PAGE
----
We use this centrifuge (left) to spin samples at the high speeds required to pull molecules/cells/animals out of solution. We use the microcentrifuge (right) to quickly spin samples at the low speeds, typically to collect small liquid volumes at the bottom of a tube.

Disecting microscopes: ​
We use Leica and Zeiss stereoscopes to do regular worm upkeep (15). They have great optics, are affordable, and can be combined with our NighSea fluorescence setups. They are great for transferring worms between plates during routine worm husbandry. 

We also use the Zeiss Stemi 305 stereoscopes with onboard wifi cameras because they are great teaching scopes and have a very nice LED base. 

Fluorescent stereoscopes: ​
We have two fluorescent stereoscopes which are the workhorses of our lab. The LED bases allow us many illumination options that will not heat the worms; a video camera that allows us to video single and groups of animals for post hoc analysis; a solid state and a mercury halide fluorescent light boxes allows us to view fluorescent markers in the worms.

Thermocyclers: ​
The thermocycler is a fancy oven-fridge that can alternate heat and cool our samples in order for specific molecular reactions to occur. 


injection rig.jpg
Plasma oven: ​
We use our plasma oven to manufacture microfluidic chips used in calcium imaging experiments. The oven heast PDMS chips and glasss slides so that a perfect bond can be formed beteween them.
Shaker Incubator: ​
Our Shaker incubator lets us grow bacteria overnight for our experiments. They are really handy!
Electrophoresis system: ​
We use these boxes (left) to separate DNA and other molecules according to their size.  

Gel Reader: ​
This UV light (right) is used to visualize DNA molecules embedded in an agarose gel.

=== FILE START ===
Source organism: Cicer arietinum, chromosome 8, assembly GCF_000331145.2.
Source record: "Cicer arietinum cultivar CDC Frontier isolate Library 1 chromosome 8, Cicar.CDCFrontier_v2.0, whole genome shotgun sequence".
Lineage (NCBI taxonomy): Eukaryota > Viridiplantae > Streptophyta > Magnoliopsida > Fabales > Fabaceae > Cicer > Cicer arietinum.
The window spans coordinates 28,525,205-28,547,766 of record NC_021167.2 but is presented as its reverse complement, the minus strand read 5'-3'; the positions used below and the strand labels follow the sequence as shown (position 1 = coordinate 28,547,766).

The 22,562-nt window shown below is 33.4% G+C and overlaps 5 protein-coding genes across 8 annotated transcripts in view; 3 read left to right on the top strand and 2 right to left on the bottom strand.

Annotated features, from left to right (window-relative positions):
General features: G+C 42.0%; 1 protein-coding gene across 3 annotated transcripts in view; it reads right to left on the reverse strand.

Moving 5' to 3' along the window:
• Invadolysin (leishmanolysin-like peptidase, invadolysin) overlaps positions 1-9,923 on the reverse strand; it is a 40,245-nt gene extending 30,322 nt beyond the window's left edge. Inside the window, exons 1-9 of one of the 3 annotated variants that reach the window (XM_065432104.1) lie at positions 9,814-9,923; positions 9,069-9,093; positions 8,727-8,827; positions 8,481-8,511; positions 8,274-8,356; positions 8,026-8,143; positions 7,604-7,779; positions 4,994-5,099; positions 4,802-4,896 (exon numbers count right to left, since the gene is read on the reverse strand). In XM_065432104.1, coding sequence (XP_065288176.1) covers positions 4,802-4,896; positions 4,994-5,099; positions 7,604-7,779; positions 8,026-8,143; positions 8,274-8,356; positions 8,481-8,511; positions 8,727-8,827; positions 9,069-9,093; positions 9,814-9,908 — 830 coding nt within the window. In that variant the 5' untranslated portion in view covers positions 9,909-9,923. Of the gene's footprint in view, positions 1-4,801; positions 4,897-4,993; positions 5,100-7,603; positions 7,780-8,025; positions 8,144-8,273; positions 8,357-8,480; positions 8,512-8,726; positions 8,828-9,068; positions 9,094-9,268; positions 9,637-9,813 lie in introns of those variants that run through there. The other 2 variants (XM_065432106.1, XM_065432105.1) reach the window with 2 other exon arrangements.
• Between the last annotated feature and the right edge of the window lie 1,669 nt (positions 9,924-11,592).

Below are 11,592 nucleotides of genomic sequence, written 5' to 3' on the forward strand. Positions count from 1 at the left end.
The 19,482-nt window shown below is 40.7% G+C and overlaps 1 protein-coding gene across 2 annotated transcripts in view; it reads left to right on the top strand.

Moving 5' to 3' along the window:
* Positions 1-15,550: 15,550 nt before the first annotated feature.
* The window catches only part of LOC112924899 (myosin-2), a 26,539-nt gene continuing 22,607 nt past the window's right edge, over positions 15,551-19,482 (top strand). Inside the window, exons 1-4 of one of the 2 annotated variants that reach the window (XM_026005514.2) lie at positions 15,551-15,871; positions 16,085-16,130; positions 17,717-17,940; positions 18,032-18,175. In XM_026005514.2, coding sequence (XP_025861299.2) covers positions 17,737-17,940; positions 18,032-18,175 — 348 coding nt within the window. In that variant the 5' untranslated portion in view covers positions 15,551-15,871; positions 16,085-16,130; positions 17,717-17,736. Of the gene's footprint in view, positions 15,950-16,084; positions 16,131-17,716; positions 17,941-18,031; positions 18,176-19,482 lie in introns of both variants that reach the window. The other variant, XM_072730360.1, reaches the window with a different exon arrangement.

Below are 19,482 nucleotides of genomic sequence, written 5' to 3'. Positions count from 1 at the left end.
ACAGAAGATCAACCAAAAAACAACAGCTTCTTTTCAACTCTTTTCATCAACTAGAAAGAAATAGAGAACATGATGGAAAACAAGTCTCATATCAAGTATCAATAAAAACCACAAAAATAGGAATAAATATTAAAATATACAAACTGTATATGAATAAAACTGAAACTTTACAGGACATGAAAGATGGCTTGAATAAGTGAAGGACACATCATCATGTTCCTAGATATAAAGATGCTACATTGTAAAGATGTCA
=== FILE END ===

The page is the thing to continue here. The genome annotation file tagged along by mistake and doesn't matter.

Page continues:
pH Meter: ​
We use this to measure the pH of solutions used in the lab.  

3D Printer: ​
We have a Robo R1 3D printer to help us manufacture custom equipment tailored for our experiments. The printer resides in our laboratory but is available to everyone in the department.  

Electrode Puller: ​
This machine uses a heating element and an electromagnet to heat and pull glass filaments to produce fine-tipped glass electrode sused to inject DNA into worms. 

Microinjector: ​
We use this machine to deliver small volumes of DNA-containing solution into the worms.

Scale: ​
This scale is used to measures the tiny (mg) amounts that are commonly used in our experiments.

Magnetic Cage: ​
This is a triple magnetic coil system we use to create magnetic fields and test the ability of worms to detect and orient to magnetic fields. Each set of four squares creates a field in the x, y, and z direction.

Tools: ​
From building a magnetic cage to building a dark room or microscope tables, having tools at hand is vital to lab operations.

Pipetters: ​
Essential tools for measuring and transferring precise volumes of liquids in all our reactions.

Temperature control: ​
While we have central temperaturte control, we also have dehumidifiers and AC units to help us maintain a control enviroement for our animals through the year.